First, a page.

~ By Joanna Thornburg
This summer I had the privilege of working as a research assistant for Professor Sarah Kornfield as she began drafting her book Watching Women. As part of my role, I was entrusted with tasks such as curating an annotated bibliography on a wide array of topics, including post-feminist theory, queer theory, and race theory as well as aesthetics, conceptions of femininity, and the concept of femmephobia. Reading dozens of scholarly articles, I collected and organized information that Professor Kornfield can use when drafting chapters.
In addition to that responsibility, I fact-checked the statements made in the chapters. This involved conducting thorough research to ensure the accuracy and credibility of the information presented. I also spent a significant amount of time perfecting Chicago-style footnotes, doing over 100 in just one chapter.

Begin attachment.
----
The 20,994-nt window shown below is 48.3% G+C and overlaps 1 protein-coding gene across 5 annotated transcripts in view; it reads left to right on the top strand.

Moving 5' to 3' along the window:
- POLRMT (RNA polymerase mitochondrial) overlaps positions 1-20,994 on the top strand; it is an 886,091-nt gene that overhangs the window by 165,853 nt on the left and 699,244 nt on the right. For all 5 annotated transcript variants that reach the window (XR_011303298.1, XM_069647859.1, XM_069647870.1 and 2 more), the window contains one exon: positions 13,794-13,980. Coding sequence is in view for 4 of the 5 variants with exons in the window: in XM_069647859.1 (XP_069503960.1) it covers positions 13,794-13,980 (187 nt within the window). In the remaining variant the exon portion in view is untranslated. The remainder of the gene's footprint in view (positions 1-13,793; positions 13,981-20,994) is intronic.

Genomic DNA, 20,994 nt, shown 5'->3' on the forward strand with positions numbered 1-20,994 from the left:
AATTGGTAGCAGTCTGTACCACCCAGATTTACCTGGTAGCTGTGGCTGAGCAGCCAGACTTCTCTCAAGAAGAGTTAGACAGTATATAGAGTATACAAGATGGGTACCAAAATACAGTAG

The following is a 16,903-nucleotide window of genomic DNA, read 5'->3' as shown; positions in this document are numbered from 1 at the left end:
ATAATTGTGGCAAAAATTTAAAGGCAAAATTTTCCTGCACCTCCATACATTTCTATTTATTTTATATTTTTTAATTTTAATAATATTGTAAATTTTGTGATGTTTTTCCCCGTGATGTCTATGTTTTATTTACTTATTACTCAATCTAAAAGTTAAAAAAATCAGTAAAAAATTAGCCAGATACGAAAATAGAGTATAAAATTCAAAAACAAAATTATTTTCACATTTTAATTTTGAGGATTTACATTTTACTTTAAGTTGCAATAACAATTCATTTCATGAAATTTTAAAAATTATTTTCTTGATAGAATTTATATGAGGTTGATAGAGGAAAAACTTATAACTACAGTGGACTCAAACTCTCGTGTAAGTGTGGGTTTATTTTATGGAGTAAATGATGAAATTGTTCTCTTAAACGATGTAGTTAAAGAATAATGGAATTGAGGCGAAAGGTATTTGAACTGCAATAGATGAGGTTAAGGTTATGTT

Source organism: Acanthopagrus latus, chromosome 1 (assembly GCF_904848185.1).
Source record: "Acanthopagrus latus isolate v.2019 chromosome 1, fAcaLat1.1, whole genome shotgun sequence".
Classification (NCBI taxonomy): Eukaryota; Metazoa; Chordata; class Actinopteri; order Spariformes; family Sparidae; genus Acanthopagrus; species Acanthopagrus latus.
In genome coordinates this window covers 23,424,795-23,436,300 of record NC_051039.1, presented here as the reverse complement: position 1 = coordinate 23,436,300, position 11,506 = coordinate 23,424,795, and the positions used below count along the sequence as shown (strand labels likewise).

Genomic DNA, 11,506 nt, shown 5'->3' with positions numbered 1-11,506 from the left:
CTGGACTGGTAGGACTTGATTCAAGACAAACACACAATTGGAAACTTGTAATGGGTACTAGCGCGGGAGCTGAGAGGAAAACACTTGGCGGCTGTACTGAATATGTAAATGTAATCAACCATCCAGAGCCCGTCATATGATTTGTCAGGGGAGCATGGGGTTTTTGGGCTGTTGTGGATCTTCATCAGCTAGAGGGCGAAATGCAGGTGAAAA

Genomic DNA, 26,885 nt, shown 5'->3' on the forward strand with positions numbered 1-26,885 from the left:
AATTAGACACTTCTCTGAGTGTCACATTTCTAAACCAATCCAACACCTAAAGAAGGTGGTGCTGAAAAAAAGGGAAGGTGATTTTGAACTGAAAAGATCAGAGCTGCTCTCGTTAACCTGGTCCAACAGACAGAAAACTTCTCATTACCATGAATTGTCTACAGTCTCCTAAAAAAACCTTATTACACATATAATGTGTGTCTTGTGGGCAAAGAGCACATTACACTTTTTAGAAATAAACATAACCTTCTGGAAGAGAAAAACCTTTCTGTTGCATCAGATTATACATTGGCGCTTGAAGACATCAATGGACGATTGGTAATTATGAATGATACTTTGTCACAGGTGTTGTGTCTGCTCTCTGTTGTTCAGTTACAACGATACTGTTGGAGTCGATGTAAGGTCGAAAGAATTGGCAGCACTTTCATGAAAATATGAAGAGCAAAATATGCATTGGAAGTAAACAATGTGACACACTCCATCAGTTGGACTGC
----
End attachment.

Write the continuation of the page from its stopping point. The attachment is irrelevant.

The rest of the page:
Perhaps the most important task with which I assisted Professor Kornfield was watching TV. I watched many popular TV shows, such as Bridgerton, The Rookie, and Elementary, and took meticulous notes of particular camerawork patterns and themes.
The focus was largely on how we as the audience watch men watch women. I also focused on how the men on TV gazing longingly at the women they desire, as well as how queer characters and overtly feminist characters are portrayed.
Working as a research assistant for Professor Kornfield provided me with invaluable experience. The opportunity to contribute to Watching Women allowed me to delve into the world of research, engage with important feminist discourse, and witness the intricate process of writing a book. This experience has further fueled my passion for gender and TV studies and solidified my commitment to advocating for gender equality in society.